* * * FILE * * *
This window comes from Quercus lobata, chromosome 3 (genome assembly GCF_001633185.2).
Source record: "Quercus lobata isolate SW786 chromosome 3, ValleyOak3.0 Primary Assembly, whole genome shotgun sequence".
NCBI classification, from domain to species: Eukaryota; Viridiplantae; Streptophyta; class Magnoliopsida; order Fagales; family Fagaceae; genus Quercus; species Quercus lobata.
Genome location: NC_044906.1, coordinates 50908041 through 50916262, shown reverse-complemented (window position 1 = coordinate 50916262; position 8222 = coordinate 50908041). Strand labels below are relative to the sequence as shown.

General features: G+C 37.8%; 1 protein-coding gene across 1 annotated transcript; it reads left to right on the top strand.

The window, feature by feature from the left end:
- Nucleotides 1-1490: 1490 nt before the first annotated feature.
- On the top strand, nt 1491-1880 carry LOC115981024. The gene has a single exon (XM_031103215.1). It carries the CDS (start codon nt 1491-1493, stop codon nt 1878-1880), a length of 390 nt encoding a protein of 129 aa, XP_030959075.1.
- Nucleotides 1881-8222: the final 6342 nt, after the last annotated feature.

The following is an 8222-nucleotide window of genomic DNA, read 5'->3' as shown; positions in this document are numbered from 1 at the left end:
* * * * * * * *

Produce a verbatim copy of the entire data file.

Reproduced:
This window comes from Quercus lobata, chromosome 3 (genome assembly GCF_001633185.2).
Source record: "Quercus lobata isolate SW786 chromosome 3, ValleyOak3.0 Primary Assembly, whole genome shotgun sequence".
NCBI classification, from domain to species: Eukaryota; Viridiplantae; Streptophyta; class Magnoliopsida; order Fagales; family Fagaceae; genus Quercus; species Quercus lobata.
Genome location: NC_044906.1, coordinates 50908041 through 50916262, shown reverse-complemented (window position 1 = coordinate 50916262; position 8222 = coordinate 50908041). Strand labels below are relative to the sequence as shown.

General features: G+C 37.8%; 1 protein-coding gene across 1 annotated transcript; it reads left to right on the top strand.

The window, feature by feature from the left end:
- Nucleotides 1-1490: 1490 nt before the first annotated feature.
- On the top strand, nt 1491-1880 carry LOC115981024. The gene has a single exon (XM_031103215.1). It carries the CDS (start codon nt 1491-1493, stop codon nt 1878-1880), a length of 390 nt encoding a protein of 129 aa, XP_030959075.1.
- Nucleotides 1881-8222: the final 6342 nt, after the last annotated feature.

The following is an 8222-nucleotide window of genomic DNA, read 5'->3' as shown; positions in this document are numbered from 1 at the left end: